Construction of Sydney’s Olympic beach volleyball stadium will be rescheduled to May 8 following threats of protests against the building of the stadium. About 150 protesters, burning posters of Olympic rings and carrying anti-stadium banners, assembled at Sydney’s famous Bondi Beach last week. But protesters said they still intend to keep the beach under surveillance around the clock to ensure construction didn’t start.
Sydney’s Olympic torch, to be lit in Olympia on May 10, arrives in Guam on Monday May 22. It then visits 11 South Pacific nations and travels 17,000 km around Oceania, then to Uluru, the monolithic Ayers Rock on June 8. It will be carried by 30 different canoes, ride on Nauru’s famous “phosphate train”, arrive by helicopter at the foot of Papua New Guinea’s infamous Kokoda Trail and appear with traditional fireknife dancers in Samoa. It will twice cross the International Dateline and appear in Vanuata and Samoa on the same day, Monday May 29 and then visit the two newest Olympic nations Palau and the Federated States of Micronesia. New Zealand is its last destination before Australia. The torch will then go on a 100-day tour of Australia before its entry into the Sydney Olympic stadium during the opening ceremony on September 15. While in the northern state of Queensland, the flame is expected to be carried underwater for three minutes by a scuba diver in the Great Barrier Reef. But a ride on the space shuttle Atlantis was scrapped because of a series of weather delays.
Although there were some operational problems, which resulted in longer-than-expected road delays, Sydney is ready to stage the Olympic marathon after a test event went off smoothly. Organizers said the glitches would be addressed in planning for future events.
After receiving bad press for trying to force spectators to buy $30 snacks at the Olympic Games, organizers said sandwiches and bottled water could be brought into the venues. Spectators who attend designated Olympic picnic areas, such as the three-day equestrian event, the mountain biking, the cycle road race, the triathlon and near the rowing regatta center, would have no restrictions on food.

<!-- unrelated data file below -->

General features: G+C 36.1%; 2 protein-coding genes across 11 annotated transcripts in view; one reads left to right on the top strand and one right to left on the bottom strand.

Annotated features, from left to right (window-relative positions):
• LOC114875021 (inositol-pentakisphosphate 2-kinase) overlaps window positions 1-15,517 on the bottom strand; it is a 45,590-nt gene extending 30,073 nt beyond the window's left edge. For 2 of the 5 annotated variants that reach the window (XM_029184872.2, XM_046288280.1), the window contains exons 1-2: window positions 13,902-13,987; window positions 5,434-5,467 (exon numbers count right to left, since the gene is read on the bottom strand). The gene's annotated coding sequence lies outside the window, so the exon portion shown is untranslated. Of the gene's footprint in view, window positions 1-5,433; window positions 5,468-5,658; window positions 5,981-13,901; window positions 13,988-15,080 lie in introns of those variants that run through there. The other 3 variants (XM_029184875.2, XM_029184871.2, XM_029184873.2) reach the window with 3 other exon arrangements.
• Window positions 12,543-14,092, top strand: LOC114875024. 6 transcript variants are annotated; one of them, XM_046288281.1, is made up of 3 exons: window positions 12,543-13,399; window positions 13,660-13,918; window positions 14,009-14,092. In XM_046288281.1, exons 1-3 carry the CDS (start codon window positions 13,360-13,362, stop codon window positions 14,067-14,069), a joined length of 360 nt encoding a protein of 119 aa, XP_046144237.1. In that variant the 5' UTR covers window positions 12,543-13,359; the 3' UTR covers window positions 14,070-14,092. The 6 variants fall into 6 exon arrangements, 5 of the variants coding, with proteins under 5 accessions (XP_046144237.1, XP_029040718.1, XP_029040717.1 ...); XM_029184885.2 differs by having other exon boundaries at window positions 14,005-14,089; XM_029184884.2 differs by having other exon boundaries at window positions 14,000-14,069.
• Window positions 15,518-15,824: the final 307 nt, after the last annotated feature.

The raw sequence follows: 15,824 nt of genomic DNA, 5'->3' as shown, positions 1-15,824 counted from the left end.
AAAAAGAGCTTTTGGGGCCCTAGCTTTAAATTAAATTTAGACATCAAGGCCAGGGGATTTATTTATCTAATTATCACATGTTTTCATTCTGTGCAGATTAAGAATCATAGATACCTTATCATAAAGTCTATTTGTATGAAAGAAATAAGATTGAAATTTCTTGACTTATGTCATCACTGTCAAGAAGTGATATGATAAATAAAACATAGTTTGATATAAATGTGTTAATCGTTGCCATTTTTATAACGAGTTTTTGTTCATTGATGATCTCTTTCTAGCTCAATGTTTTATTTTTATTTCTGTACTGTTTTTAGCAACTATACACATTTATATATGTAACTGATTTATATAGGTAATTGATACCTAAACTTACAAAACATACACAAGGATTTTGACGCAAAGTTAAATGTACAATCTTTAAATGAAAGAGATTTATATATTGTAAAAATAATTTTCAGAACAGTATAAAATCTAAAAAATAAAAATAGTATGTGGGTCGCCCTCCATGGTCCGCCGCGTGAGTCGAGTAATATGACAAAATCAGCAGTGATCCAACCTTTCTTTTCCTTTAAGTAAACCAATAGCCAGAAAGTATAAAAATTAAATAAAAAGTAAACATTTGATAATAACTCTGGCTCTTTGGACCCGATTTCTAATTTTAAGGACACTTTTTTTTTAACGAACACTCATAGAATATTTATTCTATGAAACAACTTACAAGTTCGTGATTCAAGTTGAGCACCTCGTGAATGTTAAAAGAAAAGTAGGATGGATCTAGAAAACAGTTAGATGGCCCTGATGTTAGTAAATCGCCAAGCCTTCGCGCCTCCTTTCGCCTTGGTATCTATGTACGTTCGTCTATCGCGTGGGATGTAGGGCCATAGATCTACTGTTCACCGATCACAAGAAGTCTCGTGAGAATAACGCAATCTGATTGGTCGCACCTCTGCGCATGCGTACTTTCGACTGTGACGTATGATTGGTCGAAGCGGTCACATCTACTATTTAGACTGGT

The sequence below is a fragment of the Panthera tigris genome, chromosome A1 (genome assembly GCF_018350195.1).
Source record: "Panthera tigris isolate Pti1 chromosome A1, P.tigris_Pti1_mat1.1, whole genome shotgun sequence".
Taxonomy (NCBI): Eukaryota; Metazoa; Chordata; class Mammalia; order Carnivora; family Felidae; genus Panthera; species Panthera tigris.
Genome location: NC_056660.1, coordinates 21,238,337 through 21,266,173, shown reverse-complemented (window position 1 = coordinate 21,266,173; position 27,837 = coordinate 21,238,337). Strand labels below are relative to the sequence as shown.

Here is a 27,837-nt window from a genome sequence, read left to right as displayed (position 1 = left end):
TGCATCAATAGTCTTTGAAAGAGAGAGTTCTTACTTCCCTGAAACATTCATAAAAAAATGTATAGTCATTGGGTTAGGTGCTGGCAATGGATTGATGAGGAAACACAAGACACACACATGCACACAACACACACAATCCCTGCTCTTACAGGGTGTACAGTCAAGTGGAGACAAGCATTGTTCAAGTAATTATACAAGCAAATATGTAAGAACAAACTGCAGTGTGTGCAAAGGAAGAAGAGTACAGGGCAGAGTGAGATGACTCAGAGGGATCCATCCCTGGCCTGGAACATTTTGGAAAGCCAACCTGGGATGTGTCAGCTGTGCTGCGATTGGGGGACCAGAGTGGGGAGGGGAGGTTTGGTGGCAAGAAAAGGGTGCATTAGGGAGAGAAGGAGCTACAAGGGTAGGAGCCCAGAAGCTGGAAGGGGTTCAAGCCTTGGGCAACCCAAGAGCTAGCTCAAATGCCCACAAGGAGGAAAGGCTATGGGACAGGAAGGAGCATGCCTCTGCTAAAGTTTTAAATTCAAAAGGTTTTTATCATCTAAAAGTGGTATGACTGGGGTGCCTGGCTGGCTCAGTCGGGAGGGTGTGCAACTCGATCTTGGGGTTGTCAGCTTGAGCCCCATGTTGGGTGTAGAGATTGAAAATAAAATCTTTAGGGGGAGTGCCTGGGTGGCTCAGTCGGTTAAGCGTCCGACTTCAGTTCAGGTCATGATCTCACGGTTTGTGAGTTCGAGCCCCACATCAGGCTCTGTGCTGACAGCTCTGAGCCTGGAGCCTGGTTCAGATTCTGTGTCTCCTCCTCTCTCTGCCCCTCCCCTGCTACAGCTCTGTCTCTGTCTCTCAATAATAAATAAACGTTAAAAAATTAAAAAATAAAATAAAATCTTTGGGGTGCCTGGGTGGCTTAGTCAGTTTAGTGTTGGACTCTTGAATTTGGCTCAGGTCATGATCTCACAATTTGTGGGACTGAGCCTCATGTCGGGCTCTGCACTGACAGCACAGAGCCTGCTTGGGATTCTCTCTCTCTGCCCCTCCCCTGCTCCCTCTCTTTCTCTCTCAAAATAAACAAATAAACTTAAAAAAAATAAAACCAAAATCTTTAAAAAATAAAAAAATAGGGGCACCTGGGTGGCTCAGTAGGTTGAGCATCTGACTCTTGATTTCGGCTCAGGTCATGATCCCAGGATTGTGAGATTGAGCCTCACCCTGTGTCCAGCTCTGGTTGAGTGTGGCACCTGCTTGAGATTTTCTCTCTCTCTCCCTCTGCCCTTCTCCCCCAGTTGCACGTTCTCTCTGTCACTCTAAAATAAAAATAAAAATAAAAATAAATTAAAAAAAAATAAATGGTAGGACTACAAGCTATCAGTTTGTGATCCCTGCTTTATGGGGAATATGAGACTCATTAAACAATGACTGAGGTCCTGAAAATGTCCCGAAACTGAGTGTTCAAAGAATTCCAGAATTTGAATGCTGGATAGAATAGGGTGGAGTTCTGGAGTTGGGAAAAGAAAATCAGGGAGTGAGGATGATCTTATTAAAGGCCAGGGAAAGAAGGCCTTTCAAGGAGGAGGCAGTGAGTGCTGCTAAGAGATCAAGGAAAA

Up to 100,000 discounted Olympic tickets should be available soon for purchase by low-income earners. Many tickets with a value of $60 ($36 U.S.) will sell for between $10 ($6 U.S.) and $30 ($18 U.S.).
Starting Sunday, more than 3.2 million Olympic Games tickets will go on sale. According to initial estimates, there will be between 2.4 million and 2.8 million tickets for all sports. Each day for a month, tickets for a different sport will be offered for sale.
Visitors to Salt Lake’s 2002 Winter Games who need a place to stay will be able to look at a Website launched by a group of Brigham Young University students. The group charges between $99 and $195 to list a residence and eventually the site will offer customers 360-degree virtual tours of available homes. After hearing from the Salt Lake Organizing Committee about infringing on the Olympic copyright, all references to the Games have been removed from the web site, but it is continuing with plans to help out-of-towners find accommodations for the 2002 Games.
And Salt Lake Olympic organizers spent almost $3 million in legal fees because of the U.S. Department of Justice investigation and previous probes into the bid city scandal. The figures were released because of a copyright story in the Salt Lake Tribune, which says there’s a dispute over how much of the costs will be reimbursed by SLOC’s insurance company. The committee denied the bulk of the newspaper’s request and in doing so acknowledged the existence of “confidentiality agreements” designed to conceal the amounts paid on behalf of certain clients.
And finally, Australians are already being inundated through the media by official Games’ sponsors and ambush marketers. Media buyer AIS Media predicts that the Olympics alone will result in an advertising of $145 million across all media in Australia. Official Games’ sponsors include Cadbury, Coca-Cola, Ansett Airlines, Telstra, McDonald’s, and Nestle’s launch of the Milo Green Machine – a vehicle which will sample the product to more than one million people across Sydney over the next 12 months. Meanwhile the International Olympic Committee has launched its $230 million global branding campaign for the Olympics with the “Celebrate Humanity” series of ads.